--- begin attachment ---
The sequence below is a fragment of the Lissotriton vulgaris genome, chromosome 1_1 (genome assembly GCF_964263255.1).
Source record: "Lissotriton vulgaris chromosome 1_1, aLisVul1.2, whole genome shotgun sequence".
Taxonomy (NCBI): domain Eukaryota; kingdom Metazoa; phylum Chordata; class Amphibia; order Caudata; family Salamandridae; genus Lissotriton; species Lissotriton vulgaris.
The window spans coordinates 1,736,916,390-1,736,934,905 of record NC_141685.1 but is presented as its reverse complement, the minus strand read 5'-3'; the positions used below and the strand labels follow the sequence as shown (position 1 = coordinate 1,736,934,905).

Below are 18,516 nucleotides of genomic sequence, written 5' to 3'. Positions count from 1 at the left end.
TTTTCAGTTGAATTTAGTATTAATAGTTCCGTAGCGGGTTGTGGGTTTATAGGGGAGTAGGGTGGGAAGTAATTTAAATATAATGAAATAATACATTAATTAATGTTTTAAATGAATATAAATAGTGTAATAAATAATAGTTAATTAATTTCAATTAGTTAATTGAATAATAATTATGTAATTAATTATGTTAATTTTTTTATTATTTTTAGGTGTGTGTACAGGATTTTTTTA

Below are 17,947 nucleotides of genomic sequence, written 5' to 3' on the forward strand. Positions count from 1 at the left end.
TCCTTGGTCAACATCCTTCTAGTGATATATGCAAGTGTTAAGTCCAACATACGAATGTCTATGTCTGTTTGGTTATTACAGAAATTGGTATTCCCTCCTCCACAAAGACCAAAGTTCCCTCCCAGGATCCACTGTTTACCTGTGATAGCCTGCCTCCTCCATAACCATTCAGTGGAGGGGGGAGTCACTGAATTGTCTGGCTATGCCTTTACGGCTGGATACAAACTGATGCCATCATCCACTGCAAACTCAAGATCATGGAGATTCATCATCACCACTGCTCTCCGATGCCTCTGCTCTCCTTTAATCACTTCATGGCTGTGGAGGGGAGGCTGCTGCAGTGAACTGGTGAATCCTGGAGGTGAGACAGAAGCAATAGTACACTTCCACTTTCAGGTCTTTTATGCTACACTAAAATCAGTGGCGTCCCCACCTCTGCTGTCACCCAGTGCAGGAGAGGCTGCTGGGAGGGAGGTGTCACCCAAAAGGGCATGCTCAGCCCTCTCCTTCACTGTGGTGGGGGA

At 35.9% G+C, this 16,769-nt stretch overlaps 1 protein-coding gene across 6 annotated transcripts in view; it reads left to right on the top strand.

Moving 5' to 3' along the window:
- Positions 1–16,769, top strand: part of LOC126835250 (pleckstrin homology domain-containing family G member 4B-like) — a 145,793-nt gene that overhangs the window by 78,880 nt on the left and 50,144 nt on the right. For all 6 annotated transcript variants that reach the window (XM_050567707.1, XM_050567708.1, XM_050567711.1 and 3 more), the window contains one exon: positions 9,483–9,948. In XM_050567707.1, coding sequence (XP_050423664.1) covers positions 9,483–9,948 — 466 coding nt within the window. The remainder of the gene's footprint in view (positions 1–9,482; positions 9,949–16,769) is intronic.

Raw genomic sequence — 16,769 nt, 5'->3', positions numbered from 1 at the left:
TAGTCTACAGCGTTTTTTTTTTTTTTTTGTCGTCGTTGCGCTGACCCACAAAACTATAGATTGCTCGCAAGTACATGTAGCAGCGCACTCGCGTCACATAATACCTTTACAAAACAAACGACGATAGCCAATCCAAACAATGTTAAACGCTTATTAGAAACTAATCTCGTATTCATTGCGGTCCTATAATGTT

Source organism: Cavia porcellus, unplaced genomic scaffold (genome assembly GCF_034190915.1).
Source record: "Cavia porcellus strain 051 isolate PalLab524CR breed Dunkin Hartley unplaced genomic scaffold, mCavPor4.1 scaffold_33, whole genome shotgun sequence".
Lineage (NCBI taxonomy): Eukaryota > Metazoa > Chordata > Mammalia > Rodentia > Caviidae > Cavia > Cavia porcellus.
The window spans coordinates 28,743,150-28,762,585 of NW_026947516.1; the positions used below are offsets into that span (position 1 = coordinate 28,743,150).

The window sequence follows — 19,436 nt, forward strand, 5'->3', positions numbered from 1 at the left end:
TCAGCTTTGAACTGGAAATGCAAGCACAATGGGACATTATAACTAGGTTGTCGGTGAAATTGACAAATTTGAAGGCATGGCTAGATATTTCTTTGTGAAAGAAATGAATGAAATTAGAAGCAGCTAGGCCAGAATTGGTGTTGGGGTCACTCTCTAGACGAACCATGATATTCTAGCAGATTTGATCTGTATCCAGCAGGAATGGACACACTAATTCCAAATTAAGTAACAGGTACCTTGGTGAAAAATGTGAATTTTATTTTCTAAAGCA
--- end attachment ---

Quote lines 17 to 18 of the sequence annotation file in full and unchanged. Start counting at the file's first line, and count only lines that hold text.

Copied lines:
The window spans coordinates 28,743,150-28,762,585 of NW_026947516.1; the positions used below are offsets into that span (position 1 = coordinate 28,743,150).

The window sequence follows — 19,436 nt, forward strand, 5'->3', positions numbered from 1 at the left end: